Kit vendor Nokia looks to expand its brain trust with a new research facility looking at 5G and 6G.

Nokia’s shiny new R&D centre at its Portuguese campus in Amadora has been set up in order to ‘develop technology to power 5G communications and lay the foundations for 6G networks,’ and will apparently create 100 new jobs within the next two years.

The new influx of boffins will be tasked with overseeing ‘the full cycle of embedded and real-time software development from early analysis to final delivery.’ Nokia is looking to staff the place with new software engineers, product owners and technical leads to work alongside its existing workforce.

Last year Nokia signed a deal with the Portuguese government to open a Global Business Services Centre and’ participate in initiatives that promote digital skills’.

“The new research and development centre in Portugal demonstrates Nokia’s continued investment in the future of wireless communications,” said Tommi Uitto, President of Nokia Mobile Networks. “The centre’s vital work will continue to expand the possibilities of mobile networks, critical for seamlessly connecting people, businesses, and industries. Importantly, this will be a hub for innovation, reinforcing our 5G technology leadership and helping to realize our ambition to become a 6G pioneer.”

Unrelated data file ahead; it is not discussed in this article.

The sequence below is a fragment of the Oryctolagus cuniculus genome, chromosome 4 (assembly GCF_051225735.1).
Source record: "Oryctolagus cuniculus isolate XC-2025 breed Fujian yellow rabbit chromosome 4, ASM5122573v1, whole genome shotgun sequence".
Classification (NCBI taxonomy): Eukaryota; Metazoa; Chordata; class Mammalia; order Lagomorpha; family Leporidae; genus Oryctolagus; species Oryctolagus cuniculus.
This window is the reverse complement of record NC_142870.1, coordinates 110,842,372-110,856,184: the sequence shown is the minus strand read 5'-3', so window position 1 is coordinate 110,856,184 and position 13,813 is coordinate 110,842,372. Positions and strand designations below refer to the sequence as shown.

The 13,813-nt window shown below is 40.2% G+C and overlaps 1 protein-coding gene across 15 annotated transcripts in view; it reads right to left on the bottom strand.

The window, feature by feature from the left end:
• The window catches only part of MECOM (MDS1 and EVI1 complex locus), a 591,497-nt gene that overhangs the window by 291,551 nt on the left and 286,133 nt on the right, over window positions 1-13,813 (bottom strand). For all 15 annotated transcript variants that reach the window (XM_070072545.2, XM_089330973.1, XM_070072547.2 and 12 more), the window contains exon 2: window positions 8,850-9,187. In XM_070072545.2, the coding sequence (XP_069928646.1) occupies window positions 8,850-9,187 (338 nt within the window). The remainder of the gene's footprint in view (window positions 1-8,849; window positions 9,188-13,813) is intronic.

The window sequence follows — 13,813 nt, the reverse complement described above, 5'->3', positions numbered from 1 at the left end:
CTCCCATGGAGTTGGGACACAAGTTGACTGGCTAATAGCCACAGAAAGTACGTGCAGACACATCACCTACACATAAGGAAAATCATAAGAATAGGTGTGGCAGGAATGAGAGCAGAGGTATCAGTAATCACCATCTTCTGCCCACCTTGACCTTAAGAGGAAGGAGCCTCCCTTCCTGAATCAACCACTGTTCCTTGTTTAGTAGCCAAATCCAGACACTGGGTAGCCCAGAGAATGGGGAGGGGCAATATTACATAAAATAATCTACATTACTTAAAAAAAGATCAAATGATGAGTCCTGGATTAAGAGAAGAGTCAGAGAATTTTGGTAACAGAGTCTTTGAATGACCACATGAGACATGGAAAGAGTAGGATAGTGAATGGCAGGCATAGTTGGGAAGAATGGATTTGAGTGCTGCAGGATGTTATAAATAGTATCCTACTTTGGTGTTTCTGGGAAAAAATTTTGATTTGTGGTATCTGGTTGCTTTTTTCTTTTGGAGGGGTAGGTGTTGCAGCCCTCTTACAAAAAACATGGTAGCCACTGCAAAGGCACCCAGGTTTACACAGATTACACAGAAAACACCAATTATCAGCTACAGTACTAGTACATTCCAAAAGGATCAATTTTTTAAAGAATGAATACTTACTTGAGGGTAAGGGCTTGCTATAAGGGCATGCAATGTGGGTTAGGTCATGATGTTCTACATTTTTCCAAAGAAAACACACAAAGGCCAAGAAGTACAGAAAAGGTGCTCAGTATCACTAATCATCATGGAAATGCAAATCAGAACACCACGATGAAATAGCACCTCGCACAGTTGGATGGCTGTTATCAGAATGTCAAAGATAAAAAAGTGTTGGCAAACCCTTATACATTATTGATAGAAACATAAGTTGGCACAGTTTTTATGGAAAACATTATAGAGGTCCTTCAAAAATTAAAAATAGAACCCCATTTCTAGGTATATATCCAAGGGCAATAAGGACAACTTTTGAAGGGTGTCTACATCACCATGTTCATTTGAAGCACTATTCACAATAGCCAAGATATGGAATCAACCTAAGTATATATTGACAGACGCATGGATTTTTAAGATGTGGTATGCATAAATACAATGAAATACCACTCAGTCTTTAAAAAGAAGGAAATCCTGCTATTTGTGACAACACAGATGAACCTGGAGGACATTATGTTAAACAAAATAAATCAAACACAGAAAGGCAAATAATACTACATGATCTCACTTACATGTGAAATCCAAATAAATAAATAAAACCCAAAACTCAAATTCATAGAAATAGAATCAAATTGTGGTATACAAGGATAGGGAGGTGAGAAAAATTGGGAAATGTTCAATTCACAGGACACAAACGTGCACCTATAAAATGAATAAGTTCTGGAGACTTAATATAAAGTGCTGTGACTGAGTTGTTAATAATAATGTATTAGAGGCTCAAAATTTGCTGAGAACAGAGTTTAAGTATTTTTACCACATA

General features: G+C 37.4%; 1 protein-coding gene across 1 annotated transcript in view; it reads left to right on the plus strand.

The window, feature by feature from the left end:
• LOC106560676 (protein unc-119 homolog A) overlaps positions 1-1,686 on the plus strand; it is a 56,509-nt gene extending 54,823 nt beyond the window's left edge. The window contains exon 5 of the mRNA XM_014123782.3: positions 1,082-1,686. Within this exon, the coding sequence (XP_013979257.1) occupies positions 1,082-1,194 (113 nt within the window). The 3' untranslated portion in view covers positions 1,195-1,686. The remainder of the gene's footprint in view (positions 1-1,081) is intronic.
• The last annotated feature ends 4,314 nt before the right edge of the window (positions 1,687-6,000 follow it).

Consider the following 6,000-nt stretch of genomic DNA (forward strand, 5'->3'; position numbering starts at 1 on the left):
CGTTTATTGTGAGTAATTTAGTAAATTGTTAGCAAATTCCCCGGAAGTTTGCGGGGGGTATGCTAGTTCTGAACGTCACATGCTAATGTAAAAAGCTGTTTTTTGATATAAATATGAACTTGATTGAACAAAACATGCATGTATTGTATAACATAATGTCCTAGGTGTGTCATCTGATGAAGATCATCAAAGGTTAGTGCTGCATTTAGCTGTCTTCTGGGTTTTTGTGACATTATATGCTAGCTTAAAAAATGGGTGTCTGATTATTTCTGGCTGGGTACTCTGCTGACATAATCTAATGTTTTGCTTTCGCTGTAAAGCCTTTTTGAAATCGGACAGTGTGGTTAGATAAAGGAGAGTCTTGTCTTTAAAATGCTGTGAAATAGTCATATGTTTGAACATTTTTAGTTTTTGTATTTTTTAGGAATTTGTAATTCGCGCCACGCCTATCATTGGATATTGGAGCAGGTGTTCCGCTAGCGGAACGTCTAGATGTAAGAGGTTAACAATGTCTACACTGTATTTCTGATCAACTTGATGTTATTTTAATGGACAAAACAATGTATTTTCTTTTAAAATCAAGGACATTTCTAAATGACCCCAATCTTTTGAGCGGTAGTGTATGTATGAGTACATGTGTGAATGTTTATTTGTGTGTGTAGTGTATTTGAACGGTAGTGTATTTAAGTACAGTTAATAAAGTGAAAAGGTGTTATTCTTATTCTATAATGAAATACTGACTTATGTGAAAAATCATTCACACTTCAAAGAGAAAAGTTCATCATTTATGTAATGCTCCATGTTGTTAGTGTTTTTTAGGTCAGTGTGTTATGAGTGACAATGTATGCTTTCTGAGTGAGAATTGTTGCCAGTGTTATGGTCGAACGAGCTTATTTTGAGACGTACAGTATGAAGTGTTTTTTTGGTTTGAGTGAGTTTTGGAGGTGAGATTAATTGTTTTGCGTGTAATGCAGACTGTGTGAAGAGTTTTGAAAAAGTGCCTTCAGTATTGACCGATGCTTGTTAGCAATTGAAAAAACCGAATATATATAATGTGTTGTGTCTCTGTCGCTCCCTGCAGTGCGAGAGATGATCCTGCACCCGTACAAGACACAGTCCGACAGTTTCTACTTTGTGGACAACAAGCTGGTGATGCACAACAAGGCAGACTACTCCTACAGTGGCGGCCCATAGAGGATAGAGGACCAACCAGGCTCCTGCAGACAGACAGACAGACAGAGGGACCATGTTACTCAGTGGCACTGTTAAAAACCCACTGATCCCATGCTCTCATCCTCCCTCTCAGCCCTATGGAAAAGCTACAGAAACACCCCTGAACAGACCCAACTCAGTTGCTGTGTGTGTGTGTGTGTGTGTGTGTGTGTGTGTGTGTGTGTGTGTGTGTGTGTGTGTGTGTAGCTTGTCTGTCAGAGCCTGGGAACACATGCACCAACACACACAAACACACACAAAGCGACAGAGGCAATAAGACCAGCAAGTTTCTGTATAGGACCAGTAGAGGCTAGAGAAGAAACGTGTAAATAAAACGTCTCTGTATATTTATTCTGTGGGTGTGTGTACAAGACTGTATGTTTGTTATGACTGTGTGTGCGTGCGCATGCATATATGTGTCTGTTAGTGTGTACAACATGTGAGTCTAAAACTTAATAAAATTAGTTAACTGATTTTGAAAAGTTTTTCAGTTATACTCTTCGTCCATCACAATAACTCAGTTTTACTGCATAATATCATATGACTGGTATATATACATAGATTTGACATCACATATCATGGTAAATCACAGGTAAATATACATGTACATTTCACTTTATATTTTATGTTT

Sérgio Catalão, Country Manager of Nokia Portugal added: “The announcement made today is a testament to the continued solid operation of Nokia in the country, reinforced once again by a collaboration with the Portuguese Government. This project reinforces our commitment to supporting Portugal’s digital transformation with our market-leading technology by working in close cooperation with academia, as well as bolstering our team with the best talent.”

There are by now quite a few of these 5G research labs set up by the two big kit vendors as well as operators and all sorts of telecoms adjacent firms. Presumably part of what they are trying to achieve is to discover and then capitalise on some sort of wonder-app or genuinely game changing 5G use case that will turn everyone’s heads.

Since such a thing remains to be seen, certainly on the consumer side, it might get harder and harder to keep up the ‘5G will change the world’ marketing vibe – which might explain why a lot of them now seem to be rolling in some 6G research to the new facilities as well, as Ericsson announced it was doing with its new facility in the UK last week.

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